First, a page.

The Bluebell Shawlette just happens to be your next favorite project.
Experience Level: Advanced Beginner to Intermediate
The Bluebell Shawlette was born out of a desire to pay homage those luscious 100g skeins of hand dyed or self-striping fingering weight yarns. As I was designing this, I felt it was crucial for the finished piece to look as beautiful in a multi colored yarn as it does in a solid color. Too often, many of the beautiful shawl patterns we use don’t do justice to multicolor yarns – and what a shame, because those wild colors are so fun to knit with! The lace pattern begins as an open mesh and then changes to a dense striped eyelet pattern. The fabric created by the two different lace stitches successfully celebrates the depth of multi, striped, and solid colored yarns.
I paired the simple lace patterns with a sawtooth edging and picot bind off to add a bit of whimsy. This shawlette looks fantastic draped casually around your neck – it adds a splash of style and some warmth to any outfit.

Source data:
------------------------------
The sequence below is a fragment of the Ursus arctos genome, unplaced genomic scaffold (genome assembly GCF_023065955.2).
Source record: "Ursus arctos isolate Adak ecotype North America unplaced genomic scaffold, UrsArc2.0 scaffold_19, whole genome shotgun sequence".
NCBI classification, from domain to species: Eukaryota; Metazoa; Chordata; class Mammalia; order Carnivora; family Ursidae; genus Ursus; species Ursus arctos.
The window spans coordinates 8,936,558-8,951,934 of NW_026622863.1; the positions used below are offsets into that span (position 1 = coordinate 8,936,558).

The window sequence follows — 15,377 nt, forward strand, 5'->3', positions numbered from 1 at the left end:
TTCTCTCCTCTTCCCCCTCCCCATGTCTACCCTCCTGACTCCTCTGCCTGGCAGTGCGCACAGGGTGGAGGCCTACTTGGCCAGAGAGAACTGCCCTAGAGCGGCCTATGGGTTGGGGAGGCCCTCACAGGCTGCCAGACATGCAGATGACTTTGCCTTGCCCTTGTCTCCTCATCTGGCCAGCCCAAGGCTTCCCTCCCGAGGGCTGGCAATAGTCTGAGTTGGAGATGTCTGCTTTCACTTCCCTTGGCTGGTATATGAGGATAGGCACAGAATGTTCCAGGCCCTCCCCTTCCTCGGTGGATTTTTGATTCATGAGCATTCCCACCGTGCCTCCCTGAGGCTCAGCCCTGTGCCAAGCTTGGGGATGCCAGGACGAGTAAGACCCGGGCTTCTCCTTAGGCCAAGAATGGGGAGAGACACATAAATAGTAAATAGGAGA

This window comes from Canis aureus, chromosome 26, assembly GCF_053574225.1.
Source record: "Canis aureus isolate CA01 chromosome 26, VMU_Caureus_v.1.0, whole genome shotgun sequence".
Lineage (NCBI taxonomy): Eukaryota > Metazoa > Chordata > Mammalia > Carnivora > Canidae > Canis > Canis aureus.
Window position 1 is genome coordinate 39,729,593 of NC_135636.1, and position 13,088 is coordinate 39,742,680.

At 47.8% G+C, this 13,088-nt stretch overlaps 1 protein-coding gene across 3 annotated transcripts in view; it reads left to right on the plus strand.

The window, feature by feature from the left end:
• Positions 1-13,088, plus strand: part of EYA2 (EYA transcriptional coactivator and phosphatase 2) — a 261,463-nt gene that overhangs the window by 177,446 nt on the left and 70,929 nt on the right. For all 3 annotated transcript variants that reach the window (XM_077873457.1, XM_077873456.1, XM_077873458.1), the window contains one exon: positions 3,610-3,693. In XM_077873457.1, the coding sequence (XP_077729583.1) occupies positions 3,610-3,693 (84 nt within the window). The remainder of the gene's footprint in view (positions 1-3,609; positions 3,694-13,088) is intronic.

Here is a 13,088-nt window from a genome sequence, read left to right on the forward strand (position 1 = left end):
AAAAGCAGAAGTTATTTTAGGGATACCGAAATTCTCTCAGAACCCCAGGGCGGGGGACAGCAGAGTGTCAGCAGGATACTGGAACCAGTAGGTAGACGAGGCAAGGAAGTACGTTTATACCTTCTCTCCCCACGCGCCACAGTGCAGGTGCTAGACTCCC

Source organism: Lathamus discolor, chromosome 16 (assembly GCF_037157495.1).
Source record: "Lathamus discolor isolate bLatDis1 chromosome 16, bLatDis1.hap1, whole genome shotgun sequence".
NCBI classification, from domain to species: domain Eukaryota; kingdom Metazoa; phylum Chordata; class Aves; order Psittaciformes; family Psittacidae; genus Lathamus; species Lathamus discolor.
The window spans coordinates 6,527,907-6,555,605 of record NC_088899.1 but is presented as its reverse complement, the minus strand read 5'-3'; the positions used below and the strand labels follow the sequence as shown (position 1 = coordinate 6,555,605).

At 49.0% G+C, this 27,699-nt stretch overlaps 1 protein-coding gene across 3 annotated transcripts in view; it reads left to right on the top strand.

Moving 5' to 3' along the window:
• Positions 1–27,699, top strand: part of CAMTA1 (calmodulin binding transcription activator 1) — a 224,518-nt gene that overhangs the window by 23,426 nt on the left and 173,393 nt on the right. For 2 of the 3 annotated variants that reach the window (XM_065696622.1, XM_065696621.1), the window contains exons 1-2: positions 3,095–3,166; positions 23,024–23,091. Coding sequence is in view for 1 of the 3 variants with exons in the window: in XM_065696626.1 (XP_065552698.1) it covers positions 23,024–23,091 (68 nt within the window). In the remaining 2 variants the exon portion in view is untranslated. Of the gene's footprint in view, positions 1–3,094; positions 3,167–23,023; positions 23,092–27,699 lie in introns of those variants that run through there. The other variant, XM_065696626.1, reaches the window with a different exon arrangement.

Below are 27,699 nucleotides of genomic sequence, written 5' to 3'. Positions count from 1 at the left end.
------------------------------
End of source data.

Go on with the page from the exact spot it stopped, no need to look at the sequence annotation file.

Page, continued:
Construction Details: The shawl is worked in one piece. The pattern starts out at one corner with an open mesh and then gets denser at the wider edge of the shawl. A sawtooth edge is worked along one side with the lace pattern and then a picot bind off is worked at the end. Since the shawl begins at the corner and increases for width and depth, it is easily adaptable for a larger size using either more yardage or a thicker yarn. Notes are included on the pattern with suggestions for making it larger.
Cable Cast On
Increasing (YO, kfb)
Finished Measurements: 58" span across the longest side x 18" depth
Yarn: 100 grams of fingering weight (CYCA #1) yarn.Samples made with Three Irish Girls Springvale Sock (100% superwash merino wool, 370 yds/100 g) in “Crème de La Crème” and Manos del Uruguay Alegria (75% wool 25% polyamide, 445 yds/100 g) in “2685 Eggplant”.
Gauge: 19 stitches and 40 rows = 4” in garter stitch, unblocked. 16 stitches and 32 rows = 4” in garter stitch, blocked.
Needle: US 6 (4 mm) 24-32” circular needles to accommodate the increasing stitches. Adjust needle size as necessary to obtain correct gauge.